Items in AFP with MESH term: Tomography, X-Ray Computed
Headache - Photo Quiz
Intestinal Obstruction in an Octogenarian - Photo Quiz
Computed Tomography After Minor Head Injury - Point-of-Care Guides
Soft Tissue Mass over Right Brow - Photo Quiz
Is There Benefit to Coronary Calcium Screening? - Editorials
New-Onset Seizures - Photo Quiz
Multiple Pulmonary Nodules - Photo Quiz
Acute Stroke Diagnosis - Article
ABSTRACT: Stroke can be categorized as ischemic stroke, intracerebral hemorrhage, and subarachnoid hemorrhage. Awakening with or experiencing the abrupt onset of focal neurologic deficits is the hallmark of ischemic stroke diagnosis. The most common presenting symptoms for ischemic stroke are difficulty with speech and weakness on one half of the body. Many stroke mimics exist; two of the most common are a postictal seizure and hypoglycemia. Taking a detailed history and performing ancillary testing will usually exclude stroke mimics. Neuroimaging is required to differentiate ischemic stroke from intracerebral hemorrhage, as well as to diagnose entities other than stroke. The choice of neuroimaging depends on its availability, eligibility for acute stroke interventions, and the presence of patient contraindications. Subarachnoid hemorrhage presents most commonly with severe headache and may require analysis of cerebrospinal fluid when neuroimaging is not definitive. Public education of common presenting stroke symptoms is needed for patients to activate emergency medical services as soon as possible after the onset of stroke.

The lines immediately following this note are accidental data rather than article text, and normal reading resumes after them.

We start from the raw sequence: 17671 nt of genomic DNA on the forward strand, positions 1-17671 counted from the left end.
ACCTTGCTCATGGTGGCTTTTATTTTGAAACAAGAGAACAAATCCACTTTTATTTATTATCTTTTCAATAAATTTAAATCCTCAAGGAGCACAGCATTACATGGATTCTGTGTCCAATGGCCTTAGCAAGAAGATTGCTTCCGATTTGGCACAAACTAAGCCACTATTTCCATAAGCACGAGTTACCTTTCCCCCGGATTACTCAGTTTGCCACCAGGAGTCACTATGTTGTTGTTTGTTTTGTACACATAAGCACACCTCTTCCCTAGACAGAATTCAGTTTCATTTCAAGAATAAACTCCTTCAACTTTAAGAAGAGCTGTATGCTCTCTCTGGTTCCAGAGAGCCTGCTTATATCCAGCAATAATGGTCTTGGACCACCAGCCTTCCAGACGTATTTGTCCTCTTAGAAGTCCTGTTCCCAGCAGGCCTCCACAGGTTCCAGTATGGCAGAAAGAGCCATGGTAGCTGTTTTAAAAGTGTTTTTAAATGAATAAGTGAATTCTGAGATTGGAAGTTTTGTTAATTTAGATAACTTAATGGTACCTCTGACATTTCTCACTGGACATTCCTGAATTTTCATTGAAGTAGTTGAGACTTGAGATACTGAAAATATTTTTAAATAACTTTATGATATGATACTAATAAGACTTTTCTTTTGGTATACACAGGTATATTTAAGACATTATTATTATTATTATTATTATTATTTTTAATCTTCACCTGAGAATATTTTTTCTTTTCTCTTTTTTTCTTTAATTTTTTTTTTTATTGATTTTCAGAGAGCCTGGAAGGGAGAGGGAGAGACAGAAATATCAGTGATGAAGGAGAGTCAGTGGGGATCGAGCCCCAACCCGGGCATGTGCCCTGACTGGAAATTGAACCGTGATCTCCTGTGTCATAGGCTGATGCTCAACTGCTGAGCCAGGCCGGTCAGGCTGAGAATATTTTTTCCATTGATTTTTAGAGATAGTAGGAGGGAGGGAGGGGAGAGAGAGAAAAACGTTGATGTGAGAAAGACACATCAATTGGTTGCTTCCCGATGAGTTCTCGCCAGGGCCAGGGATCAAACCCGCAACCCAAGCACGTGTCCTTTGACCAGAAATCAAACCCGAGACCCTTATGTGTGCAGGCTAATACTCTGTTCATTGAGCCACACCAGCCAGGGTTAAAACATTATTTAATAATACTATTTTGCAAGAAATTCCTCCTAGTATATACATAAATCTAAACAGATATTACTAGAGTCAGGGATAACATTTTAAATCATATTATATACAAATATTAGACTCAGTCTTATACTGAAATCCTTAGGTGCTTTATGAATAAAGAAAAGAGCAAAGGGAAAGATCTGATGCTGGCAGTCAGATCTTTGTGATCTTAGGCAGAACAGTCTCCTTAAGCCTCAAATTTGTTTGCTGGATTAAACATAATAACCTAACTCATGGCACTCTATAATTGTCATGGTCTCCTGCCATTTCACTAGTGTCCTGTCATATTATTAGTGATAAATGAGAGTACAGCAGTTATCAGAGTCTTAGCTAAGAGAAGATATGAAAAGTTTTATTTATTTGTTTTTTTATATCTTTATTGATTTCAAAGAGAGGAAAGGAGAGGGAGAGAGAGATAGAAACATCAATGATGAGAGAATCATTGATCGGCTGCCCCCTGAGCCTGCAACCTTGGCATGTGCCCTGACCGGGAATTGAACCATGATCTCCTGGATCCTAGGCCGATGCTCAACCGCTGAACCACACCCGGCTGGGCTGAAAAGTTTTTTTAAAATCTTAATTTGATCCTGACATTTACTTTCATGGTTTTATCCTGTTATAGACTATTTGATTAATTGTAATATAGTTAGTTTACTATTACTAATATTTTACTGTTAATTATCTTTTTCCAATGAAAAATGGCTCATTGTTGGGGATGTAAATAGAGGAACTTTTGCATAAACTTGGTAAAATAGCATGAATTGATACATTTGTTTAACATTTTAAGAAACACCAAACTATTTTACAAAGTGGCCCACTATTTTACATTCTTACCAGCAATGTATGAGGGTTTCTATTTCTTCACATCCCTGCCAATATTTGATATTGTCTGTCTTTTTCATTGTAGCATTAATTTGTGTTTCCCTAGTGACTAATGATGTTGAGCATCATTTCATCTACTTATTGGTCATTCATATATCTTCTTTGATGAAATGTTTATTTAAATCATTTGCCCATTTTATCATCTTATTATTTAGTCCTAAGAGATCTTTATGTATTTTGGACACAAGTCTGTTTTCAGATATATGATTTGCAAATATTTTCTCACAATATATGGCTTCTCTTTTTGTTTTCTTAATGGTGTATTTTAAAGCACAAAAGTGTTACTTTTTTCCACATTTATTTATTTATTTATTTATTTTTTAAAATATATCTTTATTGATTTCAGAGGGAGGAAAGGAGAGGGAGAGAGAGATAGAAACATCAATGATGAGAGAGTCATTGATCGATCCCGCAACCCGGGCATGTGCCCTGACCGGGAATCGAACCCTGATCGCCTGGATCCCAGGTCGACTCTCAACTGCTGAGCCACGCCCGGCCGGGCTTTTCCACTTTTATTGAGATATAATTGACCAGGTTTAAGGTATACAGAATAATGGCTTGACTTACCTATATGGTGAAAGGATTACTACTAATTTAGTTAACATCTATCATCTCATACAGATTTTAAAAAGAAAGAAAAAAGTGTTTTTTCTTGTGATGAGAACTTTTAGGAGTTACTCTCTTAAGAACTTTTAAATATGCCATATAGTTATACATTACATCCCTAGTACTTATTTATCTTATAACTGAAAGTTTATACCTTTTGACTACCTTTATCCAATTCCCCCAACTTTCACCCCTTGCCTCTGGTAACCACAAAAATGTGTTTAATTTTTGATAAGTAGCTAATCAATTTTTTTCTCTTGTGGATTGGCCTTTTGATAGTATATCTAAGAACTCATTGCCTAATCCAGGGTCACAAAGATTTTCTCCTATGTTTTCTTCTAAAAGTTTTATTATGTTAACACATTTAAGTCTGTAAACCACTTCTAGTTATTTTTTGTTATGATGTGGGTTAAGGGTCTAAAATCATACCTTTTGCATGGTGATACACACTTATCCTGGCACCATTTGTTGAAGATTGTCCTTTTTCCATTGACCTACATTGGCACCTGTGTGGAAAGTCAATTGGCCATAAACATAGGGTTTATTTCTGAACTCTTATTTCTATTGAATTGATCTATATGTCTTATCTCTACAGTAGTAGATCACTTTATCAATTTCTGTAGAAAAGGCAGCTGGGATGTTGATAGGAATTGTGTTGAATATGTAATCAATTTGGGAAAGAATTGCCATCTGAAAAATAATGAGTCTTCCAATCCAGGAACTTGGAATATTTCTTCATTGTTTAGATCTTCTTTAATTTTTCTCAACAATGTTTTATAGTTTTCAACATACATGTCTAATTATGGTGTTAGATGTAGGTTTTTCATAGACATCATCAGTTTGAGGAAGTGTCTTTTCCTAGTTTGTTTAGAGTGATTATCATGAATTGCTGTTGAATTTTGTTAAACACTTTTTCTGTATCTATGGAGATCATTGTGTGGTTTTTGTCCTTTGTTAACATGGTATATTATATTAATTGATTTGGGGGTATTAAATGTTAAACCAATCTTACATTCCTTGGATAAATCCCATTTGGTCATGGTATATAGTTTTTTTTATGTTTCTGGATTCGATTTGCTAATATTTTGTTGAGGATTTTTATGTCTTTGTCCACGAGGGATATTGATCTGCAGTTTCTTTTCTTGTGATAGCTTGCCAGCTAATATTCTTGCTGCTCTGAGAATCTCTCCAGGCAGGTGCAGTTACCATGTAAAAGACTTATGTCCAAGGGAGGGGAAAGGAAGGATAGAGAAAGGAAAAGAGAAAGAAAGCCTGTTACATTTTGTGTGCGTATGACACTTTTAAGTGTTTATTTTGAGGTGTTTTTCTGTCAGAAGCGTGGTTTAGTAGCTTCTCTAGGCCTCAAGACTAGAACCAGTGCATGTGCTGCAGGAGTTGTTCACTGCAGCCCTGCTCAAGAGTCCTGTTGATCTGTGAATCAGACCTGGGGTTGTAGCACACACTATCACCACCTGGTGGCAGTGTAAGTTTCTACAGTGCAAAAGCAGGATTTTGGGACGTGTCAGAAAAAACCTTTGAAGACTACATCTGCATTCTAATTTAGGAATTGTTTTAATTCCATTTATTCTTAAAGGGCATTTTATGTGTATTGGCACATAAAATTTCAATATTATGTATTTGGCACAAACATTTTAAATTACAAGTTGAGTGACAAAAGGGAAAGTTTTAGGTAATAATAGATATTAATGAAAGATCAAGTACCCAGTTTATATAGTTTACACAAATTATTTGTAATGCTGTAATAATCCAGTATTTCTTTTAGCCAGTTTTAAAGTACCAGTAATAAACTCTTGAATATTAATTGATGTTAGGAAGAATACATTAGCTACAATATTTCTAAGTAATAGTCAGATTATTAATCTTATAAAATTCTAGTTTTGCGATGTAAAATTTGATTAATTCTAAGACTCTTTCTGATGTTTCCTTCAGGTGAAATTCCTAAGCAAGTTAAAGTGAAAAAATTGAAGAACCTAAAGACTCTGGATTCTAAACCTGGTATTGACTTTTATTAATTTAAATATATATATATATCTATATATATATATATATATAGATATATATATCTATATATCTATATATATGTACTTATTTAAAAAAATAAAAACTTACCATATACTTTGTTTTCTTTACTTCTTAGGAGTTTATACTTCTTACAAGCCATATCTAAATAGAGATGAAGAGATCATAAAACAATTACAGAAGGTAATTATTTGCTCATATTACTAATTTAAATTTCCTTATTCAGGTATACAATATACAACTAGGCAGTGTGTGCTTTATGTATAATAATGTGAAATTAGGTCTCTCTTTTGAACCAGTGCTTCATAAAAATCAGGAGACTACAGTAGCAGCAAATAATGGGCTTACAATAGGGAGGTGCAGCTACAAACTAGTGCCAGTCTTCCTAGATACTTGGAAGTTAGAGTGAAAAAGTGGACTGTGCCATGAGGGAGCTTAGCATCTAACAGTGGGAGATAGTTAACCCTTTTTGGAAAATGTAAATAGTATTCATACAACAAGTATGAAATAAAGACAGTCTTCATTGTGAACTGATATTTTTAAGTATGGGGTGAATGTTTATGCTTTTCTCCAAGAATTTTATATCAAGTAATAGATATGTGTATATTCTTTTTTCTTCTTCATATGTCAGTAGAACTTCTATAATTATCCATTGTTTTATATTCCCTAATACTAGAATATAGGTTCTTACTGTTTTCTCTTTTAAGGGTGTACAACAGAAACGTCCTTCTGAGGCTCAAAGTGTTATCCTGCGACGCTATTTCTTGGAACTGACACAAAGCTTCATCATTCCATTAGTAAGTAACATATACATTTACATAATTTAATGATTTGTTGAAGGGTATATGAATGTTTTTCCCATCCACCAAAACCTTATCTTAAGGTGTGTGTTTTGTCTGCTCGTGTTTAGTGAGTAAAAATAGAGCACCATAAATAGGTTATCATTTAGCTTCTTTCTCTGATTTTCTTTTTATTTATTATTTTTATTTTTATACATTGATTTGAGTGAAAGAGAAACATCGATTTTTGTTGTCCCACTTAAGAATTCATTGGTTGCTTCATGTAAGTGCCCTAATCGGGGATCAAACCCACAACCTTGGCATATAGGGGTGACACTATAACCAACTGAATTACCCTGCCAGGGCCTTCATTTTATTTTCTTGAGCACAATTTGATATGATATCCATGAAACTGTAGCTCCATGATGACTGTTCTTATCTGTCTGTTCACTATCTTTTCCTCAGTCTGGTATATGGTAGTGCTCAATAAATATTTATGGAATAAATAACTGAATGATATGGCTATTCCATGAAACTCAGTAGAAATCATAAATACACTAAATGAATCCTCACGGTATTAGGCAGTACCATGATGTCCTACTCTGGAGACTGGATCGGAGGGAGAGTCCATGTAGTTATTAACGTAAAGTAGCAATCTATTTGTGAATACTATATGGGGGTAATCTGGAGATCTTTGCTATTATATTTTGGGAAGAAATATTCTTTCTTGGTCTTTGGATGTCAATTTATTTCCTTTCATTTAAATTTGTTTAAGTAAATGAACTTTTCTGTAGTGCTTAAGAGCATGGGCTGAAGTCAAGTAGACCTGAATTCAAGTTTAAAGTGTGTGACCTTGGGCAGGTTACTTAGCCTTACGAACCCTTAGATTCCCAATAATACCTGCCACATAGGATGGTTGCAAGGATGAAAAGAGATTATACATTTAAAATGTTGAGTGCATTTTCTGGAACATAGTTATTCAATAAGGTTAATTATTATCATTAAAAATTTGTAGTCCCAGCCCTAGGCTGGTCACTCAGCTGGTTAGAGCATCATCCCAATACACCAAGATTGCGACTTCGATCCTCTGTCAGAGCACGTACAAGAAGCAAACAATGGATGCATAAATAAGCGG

ABSTRACT: More than 72 million Americans have hypertension, and the majority of these persons have essential hypertension. However, a significant subset has a secondary cause. The most common cause of secondary hypertension is renal vascular hypertension, of which renal artery stenosis is the leading pathology. Up to 5 percent of all occurrences of hypertension are caused by renal artery stenosis, equating to as many as 3.5 to 4 million occurrences in the United States. Detecting renal artery stenosis is particularly important for ensuring that this potentially curable form of hypertension is identified and treated properly. Duplex Doppler ultrasonography is a good screening test in many patients, but it has limitations in larger persons and can overlook small accessory arteries. For patients with normal renal function but a high clinical index of suspicion for renovascular disease, contrast-enhanced magnetic resonance angiography and computed tomographic angiography are the most accurate imaging tests. For patients with diminished renal function, gadolinium-enhanced contrast magnetic resonance angiography is the best imaging test. However, caution is warranted because exposure to gadolinium contrast agents is associated with nephrogenic systemic fibrosis in patients with renal failure. The American College of Radiology has developed appropriateness criteria for imaging tests related to the diagnosis of renal artery stenosis. This article is a summary of the recommendations, with the advantages and limitations of each test.